Saturday, September 10, 2016

Haskell Suite: Type inference.

Disclaimer: I am not an academic. The following post is akin to a plumber's guide to brain surgery.

Type inference is complex and has evolved over time. In this post, I will try to explain how I see the landscape and where LHC and other Haskell compilers fit into this landscape.

The beginning: The Hindley–Milner type system. 1982.
The typing rules here are quite simple and every Haskeller seem to learn them intuitively. They include things like: if 'f :: A → B' and 'a :: A' then 'f a :: B'.
In this system, types are always inferred and there must always be a single, most general type for every expression. This becomes a problem when we want higher ranked types because here a single, most general type cannot be inferred. There may be many equally valid type solutions and it has to be up to the programmer to select the appropriate one. But this cannot happen in plain HM as type signatures are only used to make inferred types less general (eg. [a] was inferred but the programmer wanted [Int]).
Omitting the type signature in the following code can show us what plain HM would be like:
In GHC, the snippet will run fine with the type signature but not without it.

Version two: Bidirectional type system. 2000.
People realised that checking the correctness of a given type is much easier than inferring a correct type. Armed with this knowledge, a new type checker was born that had two modes usually called 'up' and 'down'. The 'up' mode lifts a new correct type up from an expression and the 'down' mode that checks the correctness of a type. Because of these two modes, this kind of system was called bidirectional and it deals with higher ranked types quite well.
LHC current implements this.

Version three: Boxy types. 2006.
At this point it had become apparent that higher ranked types didn't really play well with higher order functions. People often found themselves in situations where slight, seemingly innocent changes caused the type-checker to reject their programs. An example of this can be seen in this gist:
Impredicative polymorphism is required for the above code and boxy types is a stab in that direction. Bidirectional type checking was a big improvement over plain HM but it lacked granularity. Types are either 100% inferred or 100% checked with no middle ground. What if you wanted to check parts of a type and infer the rest? Well, boxy types solves exactly that problem. Boxes are added (internally, we're not making changes to Haskell here) to types and they signify an unknown that should be inferred. Now parts of types can be checked while the boxes are inferred and we're left with the best of both worlds. This is what JHC implements, btw. Boxy types was also implemented in GHC but was deemed to be too complicated.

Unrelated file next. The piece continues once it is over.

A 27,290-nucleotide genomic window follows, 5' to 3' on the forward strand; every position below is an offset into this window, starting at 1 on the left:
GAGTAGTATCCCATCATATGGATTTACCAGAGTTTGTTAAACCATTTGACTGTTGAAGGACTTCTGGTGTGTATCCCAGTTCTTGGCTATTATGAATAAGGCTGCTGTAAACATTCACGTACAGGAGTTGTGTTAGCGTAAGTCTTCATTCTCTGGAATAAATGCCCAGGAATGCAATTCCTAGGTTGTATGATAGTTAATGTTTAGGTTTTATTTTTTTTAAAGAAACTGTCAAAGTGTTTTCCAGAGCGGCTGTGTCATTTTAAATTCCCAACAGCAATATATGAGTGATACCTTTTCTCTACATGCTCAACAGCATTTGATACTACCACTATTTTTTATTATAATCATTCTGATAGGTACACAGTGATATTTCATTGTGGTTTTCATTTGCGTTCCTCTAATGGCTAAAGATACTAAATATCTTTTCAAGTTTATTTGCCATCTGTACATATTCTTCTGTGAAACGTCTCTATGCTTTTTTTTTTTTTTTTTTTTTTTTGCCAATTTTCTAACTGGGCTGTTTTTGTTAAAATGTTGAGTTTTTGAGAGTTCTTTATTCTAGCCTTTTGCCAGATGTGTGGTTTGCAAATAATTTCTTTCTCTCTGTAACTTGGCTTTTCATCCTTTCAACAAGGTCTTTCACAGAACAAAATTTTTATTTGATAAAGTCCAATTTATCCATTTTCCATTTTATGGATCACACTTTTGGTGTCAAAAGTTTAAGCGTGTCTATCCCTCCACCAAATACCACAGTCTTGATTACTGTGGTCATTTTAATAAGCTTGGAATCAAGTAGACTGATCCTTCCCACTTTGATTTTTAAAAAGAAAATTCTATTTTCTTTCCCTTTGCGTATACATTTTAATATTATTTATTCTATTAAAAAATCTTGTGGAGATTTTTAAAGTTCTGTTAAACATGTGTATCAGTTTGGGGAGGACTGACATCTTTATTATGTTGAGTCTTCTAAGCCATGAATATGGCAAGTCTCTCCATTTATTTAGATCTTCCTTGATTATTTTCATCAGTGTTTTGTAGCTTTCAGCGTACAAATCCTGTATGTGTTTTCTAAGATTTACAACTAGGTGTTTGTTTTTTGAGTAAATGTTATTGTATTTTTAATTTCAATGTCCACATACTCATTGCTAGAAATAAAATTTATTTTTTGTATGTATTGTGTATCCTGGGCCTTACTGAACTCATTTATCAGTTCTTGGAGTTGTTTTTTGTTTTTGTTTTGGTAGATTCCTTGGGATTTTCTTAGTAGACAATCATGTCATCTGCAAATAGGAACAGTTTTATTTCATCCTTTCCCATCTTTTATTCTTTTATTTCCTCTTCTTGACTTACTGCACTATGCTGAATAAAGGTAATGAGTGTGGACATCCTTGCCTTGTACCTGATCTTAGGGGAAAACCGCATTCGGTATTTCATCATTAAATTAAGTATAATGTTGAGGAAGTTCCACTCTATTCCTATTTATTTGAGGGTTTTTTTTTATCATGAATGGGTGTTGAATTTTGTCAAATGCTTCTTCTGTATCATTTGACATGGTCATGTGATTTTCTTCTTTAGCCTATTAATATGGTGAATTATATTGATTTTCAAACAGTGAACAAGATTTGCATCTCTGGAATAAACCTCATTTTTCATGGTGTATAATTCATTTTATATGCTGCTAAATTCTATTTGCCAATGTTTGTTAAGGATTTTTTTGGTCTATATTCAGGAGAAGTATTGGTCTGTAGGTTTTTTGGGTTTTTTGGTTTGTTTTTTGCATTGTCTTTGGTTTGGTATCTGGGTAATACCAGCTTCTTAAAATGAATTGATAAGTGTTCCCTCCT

Version four: FPH, First-class Polymorphism for Haskell. 2008.
Impredicative polymorphism, second attempt from the authors of boxy types. Improvements were made but the problem is still not solved.

Version five: OutsideIn(X). 2011.
GHC is a hotbed for experimentation in type checkers. GADTs, multi-parameter type classes, type families. These are just some of the features that makes the type-checker the largest and most complicated component of GHC. To deal with all of this, researchers came up with OutsideIn, described in a paper longer than all the previous papers put together. The algorithm is relatively simple, but, for practical reasons, implementations must reject some programs that are valid according to the specification.

Friday, September 9, 2016

Haskell Suite: Scoping.

This post answers why I created 'haskell-scope' even though there's already another library that addresses the same problem.

There are two libraries for resolving references in Haskell source code on Hackage: haskell-names and haskell-scope. Of the two, haskell-names is the oldest, the most feature complete, and the most ambitious. It uses a very innovative scheme that allows the scope to be inspected at any point in the syntax tree. You can read more about it in the linked article. Unfortunately, all this innovation comes at a price of complexity.